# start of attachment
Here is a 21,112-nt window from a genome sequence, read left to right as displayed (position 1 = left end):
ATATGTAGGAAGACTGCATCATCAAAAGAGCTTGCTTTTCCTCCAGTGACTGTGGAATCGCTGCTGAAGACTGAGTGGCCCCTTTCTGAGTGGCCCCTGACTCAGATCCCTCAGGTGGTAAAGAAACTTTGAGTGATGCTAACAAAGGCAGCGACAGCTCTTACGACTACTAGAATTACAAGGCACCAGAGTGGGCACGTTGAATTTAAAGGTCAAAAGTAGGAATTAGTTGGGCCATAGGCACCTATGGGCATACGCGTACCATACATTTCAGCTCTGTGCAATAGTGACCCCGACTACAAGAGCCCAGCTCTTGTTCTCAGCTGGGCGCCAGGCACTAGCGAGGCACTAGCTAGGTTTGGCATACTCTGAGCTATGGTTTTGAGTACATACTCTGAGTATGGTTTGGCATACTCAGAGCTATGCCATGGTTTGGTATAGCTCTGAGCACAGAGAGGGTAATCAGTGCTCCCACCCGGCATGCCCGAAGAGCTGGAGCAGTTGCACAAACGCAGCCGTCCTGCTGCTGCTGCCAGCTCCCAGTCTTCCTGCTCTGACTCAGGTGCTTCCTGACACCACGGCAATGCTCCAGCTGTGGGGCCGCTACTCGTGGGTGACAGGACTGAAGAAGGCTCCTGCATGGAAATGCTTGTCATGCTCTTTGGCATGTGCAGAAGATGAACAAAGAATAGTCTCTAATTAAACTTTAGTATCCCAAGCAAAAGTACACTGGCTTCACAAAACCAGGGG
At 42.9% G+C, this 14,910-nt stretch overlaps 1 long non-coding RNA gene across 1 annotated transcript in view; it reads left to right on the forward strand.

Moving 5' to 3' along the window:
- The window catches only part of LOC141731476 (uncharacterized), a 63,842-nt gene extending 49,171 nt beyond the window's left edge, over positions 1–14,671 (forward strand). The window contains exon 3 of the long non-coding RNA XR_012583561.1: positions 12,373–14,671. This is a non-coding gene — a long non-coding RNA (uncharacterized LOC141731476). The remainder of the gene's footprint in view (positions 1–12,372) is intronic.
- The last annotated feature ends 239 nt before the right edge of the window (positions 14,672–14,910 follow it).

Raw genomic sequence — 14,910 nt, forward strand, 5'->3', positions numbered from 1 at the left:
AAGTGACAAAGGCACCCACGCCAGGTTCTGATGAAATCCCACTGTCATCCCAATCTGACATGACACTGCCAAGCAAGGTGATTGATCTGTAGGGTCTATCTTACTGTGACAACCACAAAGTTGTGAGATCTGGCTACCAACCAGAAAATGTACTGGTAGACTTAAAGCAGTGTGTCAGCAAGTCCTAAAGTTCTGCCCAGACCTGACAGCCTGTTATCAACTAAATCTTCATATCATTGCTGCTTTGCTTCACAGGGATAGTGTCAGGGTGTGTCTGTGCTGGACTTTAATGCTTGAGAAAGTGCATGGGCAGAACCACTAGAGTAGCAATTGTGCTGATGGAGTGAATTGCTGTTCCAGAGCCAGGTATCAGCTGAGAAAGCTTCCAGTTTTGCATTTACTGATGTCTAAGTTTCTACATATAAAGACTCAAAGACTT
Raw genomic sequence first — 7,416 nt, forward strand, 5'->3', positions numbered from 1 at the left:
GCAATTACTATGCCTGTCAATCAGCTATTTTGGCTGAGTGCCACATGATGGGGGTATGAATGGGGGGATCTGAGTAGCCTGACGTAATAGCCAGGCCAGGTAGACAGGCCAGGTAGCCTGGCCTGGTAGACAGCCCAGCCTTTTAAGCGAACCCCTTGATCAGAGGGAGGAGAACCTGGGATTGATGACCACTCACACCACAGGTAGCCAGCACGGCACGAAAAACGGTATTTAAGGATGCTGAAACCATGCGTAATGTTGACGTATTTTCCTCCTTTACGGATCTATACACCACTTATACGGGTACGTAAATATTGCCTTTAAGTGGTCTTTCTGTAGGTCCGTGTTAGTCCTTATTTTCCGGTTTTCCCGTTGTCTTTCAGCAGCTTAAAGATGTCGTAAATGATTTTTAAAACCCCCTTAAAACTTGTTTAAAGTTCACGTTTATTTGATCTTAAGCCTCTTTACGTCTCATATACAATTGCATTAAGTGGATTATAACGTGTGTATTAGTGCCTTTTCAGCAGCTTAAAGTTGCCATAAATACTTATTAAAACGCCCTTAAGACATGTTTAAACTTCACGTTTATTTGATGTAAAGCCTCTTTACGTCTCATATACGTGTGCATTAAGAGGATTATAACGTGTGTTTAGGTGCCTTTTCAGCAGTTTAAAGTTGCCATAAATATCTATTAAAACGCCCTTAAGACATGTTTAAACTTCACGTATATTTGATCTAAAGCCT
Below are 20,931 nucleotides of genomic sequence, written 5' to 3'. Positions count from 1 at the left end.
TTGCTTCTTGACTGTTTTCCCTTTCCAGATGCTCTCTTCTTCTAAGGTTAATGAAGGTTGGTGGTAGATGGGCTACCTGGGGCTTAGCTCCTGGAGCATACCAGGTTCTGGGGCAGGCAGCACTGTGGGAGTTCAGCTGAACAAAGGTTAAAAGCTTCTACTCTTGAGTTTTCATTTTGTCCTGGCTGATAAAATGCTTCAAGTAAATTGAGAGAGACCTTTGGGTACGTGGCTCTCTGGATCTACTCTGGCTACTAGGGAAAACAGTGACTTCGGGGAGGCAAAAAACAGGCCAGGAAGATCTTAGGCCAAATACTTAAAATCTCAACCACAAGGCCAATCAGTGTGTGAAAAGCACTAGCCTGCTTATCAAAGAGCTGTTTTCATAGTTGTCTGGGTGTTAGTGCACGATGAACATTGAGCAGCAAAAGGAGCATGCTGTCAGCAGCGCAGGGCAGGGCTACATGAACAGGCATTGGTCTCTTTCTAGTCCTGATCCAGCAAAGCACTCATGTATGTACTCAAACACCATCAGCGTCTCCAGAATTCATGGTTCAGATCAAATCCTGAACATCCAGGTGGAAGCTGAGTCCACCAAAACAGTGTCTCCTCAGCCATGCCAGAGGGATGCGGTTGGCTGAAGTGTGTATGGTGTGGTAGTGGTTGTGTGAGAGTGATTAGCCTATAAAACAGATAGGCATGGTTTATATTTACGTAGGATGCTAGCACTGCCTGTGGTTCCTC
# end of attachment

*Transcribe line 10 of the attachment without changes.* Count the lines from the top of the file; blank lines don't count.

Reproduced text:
GCAATTACTATGCCTGTCAATCAGCTATTTTGGCTGAGTGCCACATGATGGGGGTATGAATGGGGGGATCTGAGTAGCCTGACGTAATAGCCAGGCCAGGTAGACAGGCCAGGTAGCCTGGCCTGGTAGACAGCCCAGCCTTTTAAGCGAACCCCTTGATCAGAGGGAGGAGAACCTGGGATTGATGACCACTCACACCACAGGTAGCCAGCACGGCACGAAAAACGGTATTTAAGGATGCTGAAACCATGCGTAATGTTGACGTATTTTCCTCCTTTACGGATCTATACACCACTTATACGGGTACGTAAATATTGCCTTTAAGTGGTCTTTCTGTAGGTCCGTGTTAGTCCTTATTTTCCGGTTTTCCCGTTGTCTTTCAGCAGCTTAAAGATGTCGTAAATGATTTTTAAAACCCCCTTAAAACTTGTTTAAAGTTCACGTTTATTTGATCTTAAGCCTCTTTACGTCTCATATACAATTGCATTAAGTGGATTATAACGTGTGTATTAGTGCCTTTTCAGCAGCTTAAAGTTGCCATAAATACTTATTAAAACGCCCTTAAGACATGTTTAAACTTCACGTTTATTTGATGTAAAGCCTCTTTACGTCTCATATACGTGTGCATTAAGAGGATTATAACGTGTGTTTAGGTGCCTTTTCAGCAGTTTAAAGTTGCCATAAATATCTATTAAAACGCCCTTAAGACATGTTTAAACTTCACGTATATTTGATCTAAAGCCT